No talent required in the new and lucrative era of the gentleman amateur | Martha Gil

TThe idea that people should succeed and fail at work based on their merits is quite modern. Up until about the end of the 19th century in Britain it was perfectly natural that the upper end of every possible profession – sport, science, art, politics – should not be occupied by hard-working and talented, but by wealthy hobbyists. A phenomenon that can be traced back to the 17th century, “gentlemen amateurs” were the Renaissance varieties created and embodied by Arthur Conan Doyle: those who had the time to treat careers as interesting collectibles. Crucially, they also had a social appeal. So where they tried, they dominated.

Sometimes amateurishness led to spectacular breakthroughs: Charles Darwin is a famous example. But gradually a consensus emerged that a thick and suffocating layer of privilege was holding back talent and impeding progress. Amateur officers were blamed for military disasters in the Boer War. Bloomsbury’s bourgeois-bohemian amassed patronage in the art world while the rest starved in its garrets. In the decades leading up to World War I, a number of vulgar new “professionals” shrugged off and expelled these aristocratic hangers-on. Meritocracy in the workplace had begun in earnest. The gentleman amateurs disappeared.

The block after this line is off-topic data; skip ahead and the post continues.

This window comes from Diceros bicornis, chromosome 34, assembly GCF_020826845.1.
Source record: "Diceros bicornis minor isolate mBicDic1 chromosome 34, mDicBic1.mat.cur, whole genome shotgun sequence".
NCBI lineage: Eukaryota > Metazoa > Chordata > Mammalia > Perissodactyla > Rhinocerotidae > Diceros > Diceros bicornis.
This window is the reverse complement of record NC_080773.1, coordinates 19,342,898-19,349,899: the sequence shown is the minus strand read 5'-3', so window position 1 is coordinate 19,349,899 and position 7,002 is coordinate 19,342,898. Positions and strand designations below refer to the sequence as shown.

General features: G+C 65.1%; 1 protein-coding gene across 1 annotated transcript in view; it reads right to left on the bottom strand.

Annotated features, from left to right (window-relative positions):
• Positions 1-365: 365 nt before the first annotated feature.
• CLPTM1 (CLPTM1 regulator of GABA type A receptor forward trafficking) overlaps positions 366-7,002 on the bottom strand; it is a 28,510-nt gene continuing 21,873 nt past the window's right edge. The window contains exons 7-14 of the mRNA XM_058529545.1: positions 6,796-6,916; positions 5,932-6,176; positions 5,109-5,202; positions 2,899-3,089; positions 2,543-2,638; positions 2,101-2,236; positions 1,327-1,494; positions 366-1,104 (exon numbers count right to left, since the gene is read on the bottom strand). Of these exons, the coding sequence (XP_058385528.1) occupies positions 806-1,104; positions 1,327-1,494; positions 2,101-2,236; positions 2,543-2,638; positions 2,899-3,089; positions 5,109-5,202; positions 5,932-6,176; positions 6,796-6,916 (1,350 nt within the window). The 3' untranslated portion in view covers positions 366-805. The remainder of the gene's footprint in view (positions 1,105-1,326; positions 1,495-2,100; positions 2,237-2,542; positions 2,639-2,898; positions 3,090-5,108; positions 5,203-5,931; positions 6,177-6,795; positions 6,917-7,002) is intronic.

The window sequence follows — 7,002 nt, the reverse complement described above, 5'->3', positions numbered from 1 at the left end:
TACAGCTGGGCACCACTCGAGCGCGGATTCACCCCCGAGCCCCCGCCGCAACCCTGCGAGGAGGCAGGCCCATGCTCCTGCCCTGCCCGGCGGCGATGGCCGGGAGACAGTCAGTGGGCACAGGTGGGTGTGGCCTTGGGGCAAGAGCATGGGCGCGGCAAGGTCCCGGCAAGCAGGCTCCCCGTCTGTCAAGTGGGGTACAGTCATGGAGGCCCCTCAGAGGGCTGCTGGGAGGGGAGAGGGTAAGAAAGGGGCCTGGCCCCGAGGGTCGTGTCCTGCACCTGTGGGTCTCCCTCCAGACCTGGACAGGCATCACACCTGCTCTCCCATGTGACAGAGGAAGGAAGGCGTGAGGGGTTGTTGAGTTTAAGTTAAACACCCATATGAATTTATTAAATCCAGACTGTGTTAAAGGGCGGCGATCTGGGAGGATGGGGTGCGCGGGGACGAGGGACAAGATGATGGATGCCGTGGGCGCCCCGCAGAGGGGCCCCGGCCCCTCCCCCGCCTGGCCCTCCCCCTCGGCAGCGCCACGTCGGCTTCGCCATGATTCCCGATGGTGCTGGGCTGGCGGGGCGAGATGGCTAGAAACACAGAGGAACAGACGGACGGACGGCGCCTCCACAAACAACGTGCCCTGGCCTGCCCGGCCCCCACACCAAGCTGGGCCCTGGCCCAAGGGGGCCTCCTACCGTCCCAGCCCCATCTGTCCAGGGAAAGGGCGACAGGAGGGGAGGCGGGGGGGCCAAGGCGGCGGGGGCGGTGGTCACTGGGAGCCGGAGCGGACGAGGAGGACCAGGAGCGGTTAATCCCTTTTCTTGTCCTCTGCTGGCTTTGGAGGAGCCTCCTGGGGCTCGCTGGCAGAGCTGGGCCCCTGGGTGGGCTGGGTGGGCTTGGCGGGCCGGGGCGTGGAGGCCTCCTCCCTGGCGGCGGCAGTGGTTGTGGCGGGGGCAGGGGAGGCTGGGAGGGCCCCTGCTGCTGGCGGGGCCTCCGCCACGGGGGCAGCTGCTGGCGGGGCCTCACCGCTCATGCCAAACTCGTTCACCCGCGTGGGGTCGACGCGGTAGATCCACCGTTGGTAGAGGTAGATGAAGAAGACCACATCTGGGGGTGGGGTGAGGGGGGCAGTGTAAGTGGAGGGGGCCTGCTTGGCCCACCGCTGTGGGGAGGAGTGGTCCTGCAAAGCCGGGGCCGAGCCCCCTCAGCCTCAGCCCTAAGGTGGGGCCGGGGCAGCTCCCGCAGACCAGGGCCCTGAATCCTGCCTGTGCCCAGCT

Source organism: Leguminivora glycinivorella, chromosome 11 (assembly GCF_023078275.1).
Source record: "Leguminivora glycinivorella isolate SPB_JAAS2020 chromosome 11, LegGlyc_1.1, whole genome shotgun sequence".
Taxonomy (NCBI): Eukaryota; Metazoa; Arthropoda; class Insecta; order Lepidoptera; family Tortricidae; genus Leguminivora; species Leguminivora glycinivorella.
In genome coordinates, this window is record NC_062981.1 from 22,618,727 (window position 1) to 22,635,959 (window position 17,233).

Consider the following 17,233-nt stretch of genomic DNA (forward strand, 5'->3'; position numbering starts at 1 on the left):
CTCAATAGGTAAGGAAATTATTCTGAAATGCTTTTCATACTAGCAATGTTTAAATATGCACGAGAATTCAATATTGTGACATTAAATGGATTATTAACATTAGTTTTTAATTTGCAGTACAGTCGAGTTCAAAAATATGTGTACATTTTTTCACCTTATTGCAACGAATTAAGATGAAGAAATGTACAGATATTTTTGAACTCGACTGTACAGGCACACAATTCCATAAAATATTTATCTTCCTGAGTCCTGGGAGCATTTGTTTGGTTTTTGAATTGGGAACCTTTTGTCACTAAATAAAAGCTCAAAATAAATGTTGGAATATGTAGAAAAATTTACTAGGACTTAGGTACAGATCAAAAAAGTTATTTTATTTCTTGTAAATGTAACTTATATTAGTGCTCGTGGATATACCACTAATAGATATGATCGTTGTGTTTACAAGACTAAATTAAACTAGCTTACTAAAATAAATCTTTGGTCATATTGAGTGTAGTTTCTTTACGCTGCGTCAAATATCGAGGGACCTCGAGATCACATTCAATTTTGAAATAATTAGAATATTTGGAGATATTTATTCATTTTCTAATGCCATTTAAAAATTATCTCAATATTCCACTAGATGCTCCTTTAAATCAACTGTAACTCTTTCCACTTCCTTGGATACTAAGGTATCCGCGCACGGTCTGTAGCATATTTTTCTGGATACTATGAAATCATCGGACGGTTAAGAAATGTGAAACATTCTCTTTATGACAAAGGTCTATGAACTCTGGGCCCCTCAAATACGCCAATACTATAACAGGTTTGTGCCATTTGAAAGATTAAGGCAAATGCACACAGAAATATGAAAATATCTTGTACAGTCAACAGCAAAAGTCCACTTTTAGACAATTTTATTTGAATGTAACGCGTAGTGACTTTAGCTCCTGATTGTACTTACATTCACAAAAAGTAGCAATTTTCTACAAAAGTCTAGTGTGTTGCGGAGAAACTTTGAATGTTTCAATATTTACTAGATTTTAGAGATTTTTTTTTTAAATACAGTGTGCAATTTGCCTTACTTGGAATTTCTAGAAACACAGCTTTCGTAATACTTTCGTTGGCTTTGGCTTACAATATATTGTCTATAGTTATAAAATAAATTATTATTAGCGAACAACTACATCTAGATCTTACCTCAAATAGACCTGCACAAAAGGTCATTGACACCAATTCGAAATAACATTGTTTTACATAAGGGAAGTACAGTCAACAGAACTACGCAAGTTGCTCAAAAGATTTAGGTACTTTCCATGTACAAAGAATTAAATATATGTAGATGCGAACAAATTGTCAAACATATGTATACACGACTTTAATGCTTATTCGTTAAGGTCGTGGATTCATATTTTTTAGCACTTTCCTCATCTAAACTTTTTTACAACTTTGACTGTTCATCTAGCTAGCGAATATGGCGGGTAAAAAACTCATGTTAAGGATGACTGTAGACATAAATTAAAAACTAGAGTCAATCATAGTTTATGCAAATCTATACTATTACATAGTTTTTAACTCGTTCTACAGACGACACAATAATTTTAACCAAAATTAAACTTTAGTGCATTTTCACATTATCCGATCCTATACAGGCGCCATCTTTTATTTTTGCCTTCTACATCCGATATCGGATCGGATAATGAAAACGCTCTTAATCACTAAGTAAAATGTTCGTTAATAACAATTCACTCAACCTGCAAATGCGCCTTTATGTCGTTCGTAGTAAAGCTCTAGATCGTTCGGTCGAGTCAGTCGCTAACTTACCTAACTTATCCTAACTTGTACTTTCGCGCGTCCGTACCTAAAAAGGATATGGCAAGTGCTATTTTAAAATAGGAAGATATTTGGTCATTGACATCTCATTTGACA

That was until recently in the creative arts where something very similar is back. A group of wealthy, socially elite hobbyists have arrived once again to crowd out the talent and suck up the money. Members of this group could take up art “as therapy, just for me,” and top galleries will clamor for their unsupervised graffiti. They might decide to write a children’s book “actually for their own children” just for their first (dark) attempt at a spectacular publishing deal.

I’m talking about celebrities, of course. A strange new rule has emerged over the last few decades: make yourself famous enough in one creative field and you’ll practically succeed in another. No matter how terrible you may be in the second. Jim Carrey makes astounding amounts of money from his amateur pictures: prints alone sell for $800, and at one point a couple could pay $10,000 just to visit an exhibition. Yet the art is obviously embarrassingly bad (sample review: “He gives amateurs a bad name”). Pierce Brosnan can’t paint either, but one of his mediocre attempts raised $1.4 million (he claimed to be “stunned”). Last month Robbie Williams had an exhibition at Sotheby’s, a chance any professional artist would kill for. “I was like, ‘Oh shit! Everybody can [do] Art,'” Williams told a newspaper. “So I went to the art supply store and bought everything.”

Or take children’s books. The weird Darwin appears (David Baddiel is really good). But most of the celebrity stuff that comes out is unimaginative junk, and the book offerings just keep coming. Reese Witherspoon, Seth Meyers and Serena Williams make their debuts this year, among many others. On TV, Meghan and Harry’s Netflix deal – just a consequence of their fame – would be the envy of every top producer. Last month I saw Johnny Depp perform a rock concert at Albert Hall with Jeff Beck. “[Depp] is a sub-par musician,” an irritated Beck fan told me. “It’s like he’s your sidekick that you encourage.”